11. Agreed to an extent, but I think the difference between a soft and a hard Brexit is already clear enough to be able to decide which way to jump if you view things pragmatically. Hard Brexit means a hard border and having a different currency from rUK, if Scotland is going to be in the EU, while rUK isn't even going to have EEA status, because the Solway and Tweed becomes the outer border of the EU's custom union under that scenario. All the emotional appeals in the world and pictures filled with tartan and majestic landscapes are not going to change that from being a shite state of affairs to be in and stumbling into that sort of future on a 51:49 decision is not a recipe for stable politics down the road (what happens if a Unionist majority emerges in the first post-independence parliament?). The SNP really should have stuck to the 55% Yes in the polls for six months yardstick for deciding whether to proceed, but Nicola Sturgeon knows that would split her party, so now it's time to get gubbed on a longshot gamble of a referendum for a second time in five years.
  12. Thought this snippet was interesting: Mr Martin said he believed arrangements would include the continuation of parliaments both North and South. in a let's keep the non-FF voters and their politicians contained in the gerrymander, so they don't mess up our natural party of governance role in the Dail sort of way, and so we don't have to put up with somebody like Gregory Campbell waving a yoghourt carton in our face every time we pretend to be a Gaelic speaking nation.
  13. On a more serious note, you can do a lot worse than Kyoto for seeing old Japan because it was one of the few large Japanese cities that wasn't bombed flat during WWII, because legend has it one of the main American military planners had been there and liked the place. From Osaka, Nara is the obvious old place to visit, while Nikko is worth a look from Tokyo, if you are into that sort of thing. Beyond that my main advice given you have rail passes is to avoid doing the main Tokyo to Kyoto shinkansen line twice as it takes you through some of the most industrial parts of Japan so it's a bit like checking out Airdrie in a Scottish context when you could be going through the Highlands. There are also some trains you are not even allowed onto with the rail pass on that route, so you have to watch what you are doing when getting onto trains in a way you don't in other parts of the JR system. This website is a good way to figure out how to do things like taking the scenic route over to the Sea of Japan side and through the mountains around Nagano: http://www.hyperdia.com/en/cgi/en/search.html?dep_node=SHIN-OSAKA&arv_node=TOKYO&via_node01=KANAZAWA&via_node02=&via_node03=&year=2017&month=09&day=13&hour=09&minute=21&search_type=0&search_way=&transtime=undefined&sort=0&max_route=5&faretype=0&airplane=off&ship=off&sprnozomi=off&slputr=off&exprs=off&slpexprs=off&liner=off&regular=off&bus=off&walk=off&privately=off&lmlimit=null&search_target=route&facility=reserved&sum_target=7 Beyond that you can always get a reasonably healthy and tasty inexpensive meal from convenience stores there in a way you can't in most other countries, so there's no need to go to restaurants all the time, and these are well worth a try:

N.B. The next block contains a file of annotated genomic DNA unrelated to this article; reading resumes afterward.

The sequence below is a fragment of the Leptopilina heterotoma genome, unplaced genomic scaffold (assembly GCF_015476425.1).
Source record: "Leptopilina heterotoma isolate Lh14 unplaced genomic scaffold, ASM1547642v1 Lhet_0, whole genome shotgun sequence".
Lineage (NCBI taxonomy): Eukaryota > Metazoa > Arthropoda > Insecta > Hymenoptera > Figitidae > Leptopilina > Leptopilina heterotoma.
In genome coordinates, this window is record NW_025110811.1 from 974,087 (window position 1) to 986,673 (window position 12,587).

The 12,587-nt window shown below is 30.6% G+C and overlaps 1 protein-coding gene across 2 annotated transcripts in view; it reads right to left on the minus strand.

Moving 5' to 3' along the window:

14. Find that first bit very difficult to believe. http://www.thetimes.co.uk/article/letters-reveal-snp-crisis-over-presidents-anti-catholic-diatribes-jsl7b3xbb0m